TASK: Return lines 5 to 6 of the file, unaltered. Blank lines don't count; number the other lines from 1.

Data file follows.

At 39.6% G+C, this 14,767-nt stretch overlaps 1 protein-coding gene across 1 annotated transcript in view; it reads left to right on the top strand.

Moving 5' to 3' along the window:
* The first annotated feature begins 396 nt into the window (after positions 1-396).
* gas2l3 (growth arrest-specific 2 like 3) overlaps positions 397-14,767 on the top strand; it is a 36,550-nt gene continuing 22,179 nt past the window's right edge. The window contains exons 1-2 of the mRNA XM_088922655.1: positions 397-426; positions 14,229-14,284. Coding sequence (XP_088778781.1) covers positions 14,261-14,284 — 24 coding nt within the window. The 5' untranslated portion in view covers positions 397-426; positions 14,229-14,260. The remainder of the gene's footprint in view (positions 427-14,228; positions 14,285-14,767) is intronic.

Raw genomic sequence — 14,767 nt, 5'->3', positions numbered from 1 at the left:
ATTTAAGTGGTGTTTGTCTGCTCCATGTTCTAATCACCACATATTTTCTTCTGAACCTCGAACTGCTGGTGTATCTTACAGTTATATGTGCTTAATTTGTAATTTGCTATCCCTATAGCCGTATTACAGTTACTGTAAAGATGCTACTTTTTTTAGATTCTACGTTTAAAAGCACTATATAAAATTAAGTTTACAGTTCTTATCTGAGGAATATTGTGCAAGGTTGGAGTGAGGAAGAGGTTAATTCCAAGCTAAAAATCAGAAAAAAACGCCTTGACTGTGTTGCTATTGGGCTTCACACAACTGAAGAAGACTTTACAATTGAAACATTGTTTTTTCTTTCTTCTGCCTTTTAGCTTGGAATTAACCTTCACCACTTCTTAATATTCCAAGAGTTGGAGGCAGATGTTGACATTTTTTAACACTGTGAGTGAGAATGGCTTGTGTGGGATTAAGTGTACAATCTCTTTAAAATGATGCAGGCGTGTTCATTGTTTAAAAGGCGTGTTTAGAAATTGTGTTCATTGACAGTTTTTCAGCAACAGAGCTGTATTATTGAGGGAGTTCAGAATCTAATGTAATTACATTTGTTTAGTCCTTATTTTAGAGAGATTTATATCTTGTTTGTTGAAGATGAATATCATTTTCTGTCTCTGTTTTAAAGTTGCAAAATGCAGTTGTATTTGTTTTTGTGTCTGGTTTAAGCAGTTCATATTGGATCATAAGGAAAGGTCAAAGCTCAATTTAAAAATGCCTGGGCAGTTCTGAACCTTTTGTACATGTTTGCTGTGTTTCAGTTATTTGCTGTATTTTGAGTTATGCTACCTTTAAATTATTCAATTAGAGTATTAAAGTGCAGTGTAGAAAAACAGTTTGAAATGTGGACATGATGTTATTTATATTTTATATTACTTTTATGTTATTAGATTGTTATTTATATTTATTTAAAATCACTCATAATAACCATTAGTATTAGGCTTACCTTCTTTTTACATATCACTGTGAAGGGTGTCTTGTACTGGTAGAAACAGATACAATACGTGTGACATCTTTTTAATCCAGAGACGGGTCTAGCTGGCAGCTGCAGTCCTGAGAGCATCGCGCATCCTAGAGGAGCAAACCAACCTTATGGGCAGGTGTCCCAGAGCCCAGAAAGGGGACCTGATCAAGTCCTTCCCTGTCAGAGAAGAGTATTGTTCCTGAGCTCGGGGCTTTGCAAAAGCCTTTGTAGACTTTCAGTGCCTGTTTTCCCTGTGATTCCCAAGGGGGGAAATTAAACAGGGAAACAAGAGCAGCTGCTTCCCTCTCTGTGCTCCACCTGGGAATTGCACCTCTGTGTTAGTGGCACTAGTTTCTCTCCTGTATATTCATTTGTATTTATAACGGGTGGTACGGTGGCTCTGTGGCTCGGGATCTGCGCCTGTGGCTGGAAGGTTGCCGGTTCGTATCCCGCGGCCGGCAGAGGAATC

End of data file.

Raw genomic sequence — 14,767 nt, 5'->3', positions numbered from 1 at the left:
ATTTAAGTGGTGTTTGTCTGCTCCATGTTCTAATCACCACATATTTTCTTCTGAACCTCGAACTGCTGGTGTATCTTACAGTTATATGTGCTTAATTTGTAATTTGCTATCCCTATAGCCGTATTACAGTTACTGTAAAGATGCTACTTTTTTTAGATTCTACGTTTAAAAGCACTATATAAAATTAAGTTTACAGTTCTTATCTGAGGAATATTGTGCAAGGTTGGAGTGAGGAAGAGGTTAATTCCAAGCTAAAAATCAGAAAAAAACGCCTTGACTGTGTTGCTATTGGGCTTCACACAACTGAAGAAGACTTTACAATTGAAACATTGTTTTTTCTTTCTTCTGCCTTTTAGCTTGGAATTAACCTTCACCACTTCTTAATATTCCAAGAGTTGGAGGCAGATGTTGACATTTTTTAACACTGTGAGTGAGAATGGCTTGTGTGGGATTAAGTGTACAATCTCTTTAAAATGATGCAGGCGTGTTCATTGTTTAAAAGGCGTGTTTAGAAATTGTGTTCATTGACAGTTTTTCAGCAACAGAGCTGTATTATTGAGGGAGTTCAGAATCTAATGTAATTACATTTGTTTAGTCCTTATTTTAGAGAGATTTATATCTTGTTTGTTGAAGATGAATATCATTTTCTGTCTCTGTTTTAAAGTTGCAAAATGCAGTTGTATTTGTTTTTGTGTCTGGTTTAAGCAGTTCATATTGGATCATAAGGAAAGGTCAAAGCTCAATTTAAAAATGCCTGGGCAGTTCTGAACCTTTTGTACATGTTTGCTGTGTTTCAGTTATTTGCTGTATTTTGAGTTATGCTACCTTTAAATTATTCAATTAGAGTATTAAAGTGCAGTGTAGAAAAACAGTTTGAAATGTGGACATGATGTTATTTATATTTTATATTACTTTTATGTTATTAGATTGTTATTTATATTTATTTAAAATCACTCATAATAACCATTAGTATTAGGCTTACCTTCTTTTTACATATCACTGTGAAGGGTGTCTTGTACTGGTAGAAACAGATACAATACGTGTGACATCTTTTTAATCCAGAGACGGGTCTAGCTGGCAGCTGCAGTCCTGAGAGCATCGCGCATCCTAGAGGAGCAAACCAACCTTATGGGCAGGTGTCCCAGAGCCCAGAAAGGGGACCTGATCAAGTCCTTCCCTGTCAGAGAAGAGTATTGTTCCTGAGCTCGGGGCTTTGCAAAAGCCTTTGTAGACTTTCAGTGCCTGTTTTCCCTGTGATTCCCAAGGGGGGAAATTAAACAGGGAAACAAGAGCAGCTGCTTCCCTCTCTGTGCTCCACCTGGGAATTGCACCTCTGTGTTAGTGGCACTAGTTTCTCTCCTGTATATTCATTTGTATTTATAACGGGTGGTACGGTGGCTCTGTGGCTCGGGATCTGCGCCTGTGGCTGGAAGGTTGCCGGTTCGTATCCCGCGGCCGGCAGAGGAATC